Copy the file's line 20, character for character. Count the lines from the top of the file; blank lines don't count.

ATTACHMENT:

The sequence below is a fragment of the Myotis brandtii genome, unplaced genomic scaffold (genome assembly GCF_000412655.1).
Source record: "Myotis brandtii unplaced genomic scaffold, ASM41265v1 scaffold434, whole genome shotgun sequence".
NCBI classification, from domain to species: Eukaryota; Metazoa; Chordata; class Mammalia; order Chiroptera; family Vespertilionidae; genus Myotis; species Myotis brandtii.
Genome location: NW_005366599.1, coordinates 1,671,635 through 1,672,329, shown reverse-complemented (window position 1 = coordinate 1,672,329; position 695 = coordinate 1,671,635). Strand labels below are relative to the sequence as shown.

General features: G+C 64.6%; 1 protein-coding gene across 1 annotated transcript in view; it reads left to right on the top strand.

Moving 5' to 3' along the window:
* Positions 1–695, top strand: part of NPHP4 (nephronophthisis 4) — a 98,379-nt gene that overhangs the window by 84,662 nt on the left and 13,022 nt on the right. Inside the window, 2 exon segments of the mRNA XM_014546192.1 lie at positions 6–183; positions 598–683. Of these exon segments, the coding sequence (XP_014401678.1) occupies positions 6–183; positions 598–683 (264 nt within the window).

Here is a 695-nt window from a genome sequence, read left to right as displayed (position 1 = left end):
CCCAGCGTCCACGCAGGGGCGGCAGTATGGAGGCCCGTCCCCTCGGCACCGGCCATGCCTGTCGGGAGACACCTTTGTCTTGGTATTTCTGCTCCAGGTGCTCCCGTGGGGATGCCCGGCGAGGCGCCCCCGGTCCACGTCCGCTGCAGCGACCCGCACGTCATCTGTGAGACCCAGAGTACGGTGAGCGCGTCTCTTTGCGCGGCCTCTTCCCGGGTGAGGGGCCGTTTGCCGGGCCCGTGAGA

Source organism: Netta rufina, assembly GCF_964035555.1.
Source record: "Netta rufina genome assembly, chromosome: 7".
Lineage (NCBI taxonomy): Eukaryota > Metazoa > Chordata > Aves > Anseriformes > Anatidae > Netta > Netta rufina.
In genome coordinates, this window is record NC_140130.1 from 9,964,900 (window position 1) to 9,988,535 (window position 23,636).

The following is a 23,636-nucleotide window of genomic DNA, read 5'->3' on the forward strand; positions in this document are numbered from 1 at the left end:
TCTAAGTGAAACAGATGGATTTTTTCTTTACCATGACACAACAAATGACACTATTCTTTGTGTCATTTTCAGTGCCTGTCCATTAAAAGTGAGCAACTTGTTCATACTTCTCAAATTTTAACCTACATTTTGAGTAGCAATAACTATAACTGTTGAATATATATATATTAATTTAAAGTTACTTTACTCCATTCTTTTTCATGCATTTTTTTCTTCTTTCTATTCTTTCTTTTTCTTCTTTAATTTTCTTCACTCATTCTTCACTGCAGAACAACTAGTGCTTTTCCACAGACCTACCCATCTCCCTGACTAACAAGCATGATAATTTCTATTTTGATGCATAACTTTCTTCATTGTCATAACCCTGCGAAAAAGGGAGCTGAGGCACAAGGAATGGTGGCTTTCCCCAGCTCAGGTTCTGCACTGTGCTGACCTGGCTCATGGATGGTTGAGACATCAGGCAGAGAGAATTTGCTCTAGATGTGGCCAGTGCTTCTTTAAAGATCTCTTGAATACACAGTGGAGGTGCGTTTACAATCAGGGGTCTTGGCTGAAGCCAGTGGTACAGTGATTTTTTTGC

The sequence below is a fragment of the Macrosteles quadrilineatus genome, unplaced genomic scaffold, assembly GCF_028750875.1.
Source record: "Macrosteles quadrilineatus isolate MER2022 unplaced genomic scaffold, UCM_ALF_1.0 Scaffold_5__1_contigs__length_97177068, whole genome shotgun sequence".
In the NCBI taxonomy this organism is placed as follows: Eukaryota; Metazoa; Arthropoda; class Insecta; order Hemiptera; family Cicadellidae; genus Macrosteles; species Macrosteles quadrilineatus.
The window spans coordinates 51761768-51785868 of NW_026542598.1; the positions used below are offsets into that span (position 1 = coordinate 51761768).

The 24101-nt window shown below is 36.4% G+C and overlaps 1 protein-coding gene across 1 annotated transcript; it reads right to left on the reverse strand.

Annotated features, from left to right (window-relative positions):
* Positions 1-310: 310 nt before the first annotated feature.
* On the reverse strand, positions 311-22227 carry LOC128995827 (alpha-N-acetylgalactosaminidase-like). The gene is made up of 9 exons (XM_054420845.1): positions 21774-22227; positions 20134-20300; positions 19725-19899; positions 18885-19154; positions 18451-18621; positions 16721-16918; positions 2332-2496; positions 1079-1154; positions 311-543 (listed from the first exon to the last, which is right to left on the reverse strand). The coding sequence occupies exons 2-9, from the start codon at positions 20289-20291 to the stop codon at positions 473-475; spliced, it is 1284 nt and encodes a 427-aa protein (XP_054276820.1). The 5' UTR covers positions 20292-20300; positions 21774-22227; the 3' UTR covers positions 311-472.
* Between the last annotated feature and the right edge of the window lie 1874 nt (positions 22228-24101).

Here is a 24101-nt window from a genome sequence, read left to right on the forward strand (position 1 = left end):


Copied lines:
The 24101-nt window shown below is 36.4% G+C and overlaps 1 protein-coding gene across 1 annotated transcript; it reads right to left on the reverse strand.